A side so rich in bowlers has perhaps never gone on tour, Sherwell having at his command eight men, any one of whom could be put on at the start of an innings. Practically, however, all the success was gained the four bowlers who in their different ways represent the new development. As will be seen from the average table, Schwarz took 143 wickets, Vogler 133 and Gordon White and Faulkner over seventy each, the cost per wicket varying from 11½ runs in Schwarz's case to 15½ in Faulkner's. Schwarz and Vogler were the mainstays of the eleven, Faulkner and White being more uncertain in their command of pitch and, though often extremely puzzling, proving less consistently successful. The four men, however, formed a remarkable combination. As was said over and over again during the season their special difficulty lay in their ability to bowl an off break with to all appearance a leg break action. While quite individual in style, they have all laboured to improve upon the method that Bosanquet discovered. Schwarz is now an off break bowler pure and simple, having given up the leg break from fear of losing his length. Vogler, Faulkner and White, on the other hand, rely chiefly on the leg break, their off breaks being all the more difficult because unexpected. A good many batsmen thought that on his day Faulkner was the most difficult of the four bowlers, but in the general result he fell far below Schwarz and Vogler. All the four men had one great advantage, as, with such resources to draw upon, Sherwell never had to persevere with them when they were ineffective. The best bowlers in our county elevens do not as a rule enjoy anything like the same good fortune. It is pure conjecture on my part, but I think that if Schwarz, Vogler and Faulkner all played for different elevens, and had to bear a greater responsibility, Vogler would in the long run be the most valuable bowler. So far as last season's play was concerned, however, Schwarz beat him to the extent of nearly four runs a wicket. Such was the success of the slow bowling that Kotze and Sinclair, who in the tour of 1904 took between them over 200 wickets, had comparatively little to do. It is likely enough, however, that in a dry season they would have been far more often called upon.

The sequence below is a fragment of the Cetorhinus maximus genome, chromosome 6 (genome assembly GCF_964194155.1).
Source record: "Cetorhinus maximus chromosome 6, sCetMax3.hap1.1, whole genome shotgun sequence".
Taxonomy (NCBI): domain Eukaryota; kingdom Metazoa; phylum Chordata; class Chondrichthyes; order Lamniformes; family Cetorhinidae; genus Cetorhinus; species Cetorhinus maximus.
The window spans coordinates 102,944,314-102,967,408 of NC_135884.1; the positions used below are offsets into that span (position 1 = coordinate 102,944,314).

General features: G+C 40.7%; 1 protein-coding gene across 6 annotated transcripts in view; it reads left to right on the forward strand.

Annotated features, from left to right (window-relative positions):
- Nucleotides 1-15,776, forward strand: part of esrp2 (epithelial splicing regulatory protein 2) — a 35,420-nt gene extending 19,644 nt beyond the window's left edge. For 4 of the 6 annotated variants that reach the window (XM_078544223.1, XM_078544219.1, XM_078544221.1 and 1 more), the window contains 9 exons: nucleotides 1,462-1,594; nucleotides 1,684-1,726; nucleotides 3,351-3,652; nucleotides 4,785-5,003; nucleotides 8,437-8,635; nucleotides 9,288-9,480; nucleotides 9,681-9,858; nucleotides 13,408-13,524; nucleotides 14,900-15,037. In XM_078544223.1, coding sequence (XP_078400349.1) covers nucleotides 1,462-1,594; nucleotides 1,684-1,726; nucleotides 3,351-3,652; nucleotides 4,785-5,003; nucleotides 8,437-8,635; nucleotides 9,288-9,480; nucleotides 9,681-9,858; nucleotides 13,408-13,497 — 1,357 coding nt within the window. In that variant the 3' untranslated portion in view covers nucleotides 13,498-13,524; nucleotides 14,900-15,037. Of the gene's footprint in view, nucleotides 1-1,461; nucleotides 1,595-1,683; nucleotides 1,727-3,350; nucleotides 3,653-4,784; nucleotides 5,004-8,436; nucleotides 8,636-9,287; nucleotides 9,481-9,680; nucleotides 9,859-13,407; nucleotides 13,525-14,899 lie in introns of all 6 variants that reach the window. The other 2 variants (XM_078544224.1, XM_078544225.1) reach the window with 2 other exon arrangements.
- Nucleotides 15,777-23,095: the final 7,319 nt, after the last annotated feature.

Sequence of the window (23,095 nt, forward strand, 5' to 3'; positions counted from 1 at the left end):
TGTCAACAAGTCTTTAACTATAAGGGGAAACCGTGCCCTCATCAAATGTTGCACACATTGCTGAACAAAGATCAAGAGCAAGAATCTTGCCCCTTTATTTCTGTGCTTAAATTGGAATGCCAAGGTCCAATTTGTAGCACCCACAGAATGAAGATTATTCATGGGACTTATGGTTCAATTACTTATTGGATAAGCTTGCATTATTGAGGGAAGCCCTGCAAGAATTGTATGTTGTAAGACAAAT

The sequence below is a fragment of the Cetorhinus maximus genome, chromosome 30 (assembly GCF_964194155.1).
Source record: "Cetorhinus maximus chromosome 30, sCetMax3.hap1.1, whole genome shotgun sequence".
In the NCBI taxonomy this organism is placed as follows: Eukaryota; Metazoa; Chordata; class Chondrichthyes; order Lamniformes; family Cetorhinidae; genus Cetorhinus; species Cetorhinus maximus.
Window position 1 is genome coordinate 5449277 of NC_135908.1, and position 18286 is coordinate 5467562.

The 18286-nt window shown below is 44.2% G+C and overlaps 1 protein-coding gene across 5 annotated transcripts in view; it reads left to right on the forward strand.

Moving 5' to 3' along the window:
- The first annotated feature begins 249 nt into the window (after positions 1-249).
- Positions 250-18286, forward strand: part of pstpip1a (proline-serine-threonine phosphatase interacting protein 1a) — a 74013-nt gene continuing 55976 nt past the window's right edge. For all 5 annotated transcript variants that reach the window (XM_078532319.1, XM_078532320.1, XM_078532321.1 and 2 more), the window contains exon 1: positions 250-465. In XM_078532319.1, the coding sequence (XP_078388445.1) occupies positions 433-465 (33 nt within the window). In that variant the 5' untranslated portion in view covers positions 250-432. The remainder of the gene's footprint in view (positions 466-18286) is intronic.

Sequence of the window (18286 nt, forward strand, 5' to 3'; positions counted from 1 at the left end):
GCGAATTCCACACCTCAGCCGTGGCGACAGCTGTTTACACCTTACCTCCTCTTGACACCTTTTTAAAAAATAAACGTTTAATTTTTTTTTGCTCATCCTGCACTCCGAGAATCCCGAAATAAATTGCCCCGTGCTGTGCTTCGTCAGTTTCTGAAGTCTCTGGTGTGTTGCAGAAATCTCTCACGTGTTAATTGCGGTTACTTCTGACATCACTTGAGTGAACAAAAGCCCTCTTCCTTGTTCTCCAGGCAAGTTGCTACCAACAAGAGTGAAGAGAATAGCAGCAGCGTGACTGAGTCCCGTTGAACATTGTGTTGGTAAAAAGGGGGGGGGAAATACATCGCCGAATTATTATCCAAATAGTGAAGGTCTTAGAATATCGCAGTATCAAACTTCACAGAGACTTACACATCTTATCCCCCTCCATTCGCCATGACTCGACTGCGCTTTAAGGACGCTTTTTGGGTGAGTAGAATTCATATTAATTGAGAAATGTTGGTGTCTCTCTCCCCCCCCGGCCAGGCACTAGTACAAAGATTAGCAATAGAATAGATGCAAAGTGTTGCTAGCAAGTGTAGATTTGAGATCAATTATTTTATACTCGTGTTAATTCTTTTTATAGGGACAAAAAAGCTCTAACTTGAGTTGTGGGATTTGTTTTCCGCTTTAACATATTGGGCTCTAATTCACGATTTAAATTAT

As regards the batting, there has never been such a level team. It did not matter who went in first, as of the men who played regularly everyone was likely to get runs. It was, of course, this evenness that made the side so hard to beat. In no individual case, however, was the best Australian standard approached. S.J. Snooke headed the averages, but taking one day with another, Nourse and Faulkner were the most dependable batsmen. Nourse combines good hitting powers with a very watchful defence, but as a left handed bat he cannot be compared with Clem Hill or Darling. Before the tour began the South Africans thought that batting would be their strong point, but the wet wickets upset all their calculations. In a fine summer Gordon White would probably have upheld the reputation he enjoys at home of being the best bat in the team, but as it was he gave only occasional glimpses of his form. He played one very brilliant innings against Gloucestershire at Bristol, but he had many failures, and did nothing at all, in the Test matches. Another disappointment was Hathorn, who suffered a good deal with rheumatism and seldom seemed to play his real game. Tancred, greatly handicapped for a long time by the effects of illness, was only at his best during the last ten days of the tour. Sherwell captained the side with excellent judgement and proved himself an exceptionally good wicketkeeper, taking the breaking bowlers with a skill that was very rarely at fault. In the quietness of his method- free from the last trace of showiness- he recalled memories of Richard Pilling. As a batsman he played a great innings against England at Lord's, but he never afterwards showed the same form. The fielding of the team was admirable all round, the catching, especially in the deep field, being very safe. Gordon White, at cover point, was nearly always brilliant. So great was the interest excited by the matches that, despite the bad weather, the tour yielded a profit of, roughly speaking, £1400- a striking and very pleasant contrast to the financial experiences of previous trips. Wherever they went the players made themselves popular. They treated cricket as a game and not as a business, and played it on all occasions in the best possible spirit.